When you work locally, you can use workers > 1 to speed up the process by using parallelization. Use workers=os.cpu_count() for optimal performance.

build_plot(result) constructs an interactive chart of the results (statistical indicators) depending on the chosen tuple of arguments:

import qnt.optimizer as qnop

qnop.build_plot(result) # interactive chart in the notebook

plot optimizer

As a reference, we display the iteration with the highest score (Sharpe ratio):

print("Best iteration:")
Best iteration:

{'args': {'wma_period': 20, 'roc_period': 80},
 'result': {'equity': 1.454357413490685,
  'relative_return': -0.0022028115784406,
  'volatility': 0.03950151054490127,
  'underwater': -0.0033983347177664047,
  'max_drawdown': -0.1211117497323877,
  'sharpe_ratio': 0.5816109271207632,
  'mean_return': 0.022974510170690632,
  'bias': 1.0,
  'instruments': 71.0,
  'avg_turnover': 0.015183419860354838,
  'avg_holding_time': 87.05269121813073},
 'weight': 0.5816109271207632,
 'exception': None}

The arguments for the iteration with the highest score (Sharpe ratio) can be later defined manually or by calling result[’best_iteration’][’args’] for the final strategy. Note that cells with the tag #DEBUG# are disabled.

A final multi-pass call backtest for the optimized strategy with the desired parameters would be:

import qnt.backtester as qnbt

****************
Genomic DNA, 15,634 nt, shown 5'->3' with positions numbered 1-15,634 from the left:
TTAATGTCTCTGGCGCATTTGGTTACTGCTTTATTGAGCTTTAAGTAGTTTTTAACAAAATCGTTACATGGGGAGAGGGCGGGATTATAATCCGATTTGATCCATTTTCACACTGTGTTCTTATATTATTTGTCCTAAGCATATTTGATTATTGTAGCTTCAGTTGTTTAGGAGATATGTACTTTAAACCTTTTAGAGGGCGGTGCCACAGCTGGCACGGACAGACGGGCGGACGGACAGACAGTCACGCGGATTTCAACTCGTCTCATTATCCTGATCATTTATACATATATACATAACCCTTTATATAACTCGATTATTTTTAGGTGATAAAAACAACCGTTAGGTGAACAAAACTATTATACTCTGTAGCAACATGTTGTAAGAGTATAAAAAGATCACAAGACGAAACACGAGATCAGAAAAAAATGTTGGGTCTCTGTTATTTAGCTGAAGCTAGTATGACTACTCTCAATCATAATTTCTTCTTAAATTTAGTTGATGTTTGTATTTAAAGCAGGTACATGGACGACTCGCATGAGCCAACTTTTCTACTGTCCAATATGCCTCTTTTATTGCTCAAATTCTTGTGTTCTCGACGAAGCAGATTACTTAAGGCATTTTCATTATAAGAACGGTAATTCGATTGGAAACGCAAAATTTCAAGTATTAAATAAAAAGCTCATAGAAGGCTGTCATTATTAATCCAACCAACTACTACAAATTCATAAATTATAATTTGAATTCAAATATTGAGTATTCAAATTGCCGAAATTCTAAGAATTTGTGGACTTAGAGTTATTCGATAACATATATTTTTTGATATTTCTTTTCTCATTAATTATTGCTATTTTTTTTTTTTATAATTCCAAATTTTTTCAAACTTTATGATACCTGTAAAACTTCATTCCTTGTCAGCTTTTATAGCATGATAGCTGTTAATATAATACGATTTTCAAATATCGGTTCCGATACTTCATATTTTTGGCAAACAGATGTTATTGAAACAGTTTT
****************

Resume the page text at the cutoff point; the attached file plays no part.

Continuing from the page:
best_args = {'wma_period': 20, 'roc_period': 80}
# or: best_args = result['best_iteration']['args']

def best_strategy(data):
    return single_pass_strategy(data, **best_args).isel(time=-1)

weights = qnbt.backtest(
    lookback_period=2 * 365,

Note: A parameter choice which maximizes the value of the Sharpe ratio when the simulation is performed on the past data is a source of backtest overfitting and can lead to poor performance on live data.

Optimizer Function


import qnt.optimizer as qnop



Parameter Explanation
data xarray.DataArray with input data.
strategy strategy function, accepts data and other parameters and returns weights for all assets for the last day.
argument_generator argument generator for additional arguments for strategy function
stats_function calculate statistics for one pass (defaults to calculate all statistics seen below) (see Stats Function)
stats_to_weight converts statistics to weight in order to select the best iteration (defaults to weight is sharpe ratio)
workers amount of processes to spawn for parallelization (try: workers=os.cpu_count() )

If you want to optimize over something different than Sharpe Ratio, you would need to pass a stats_to_weight function as a parameter to optimize_strategy. See Stats to Weight to see how such a function can be implemented.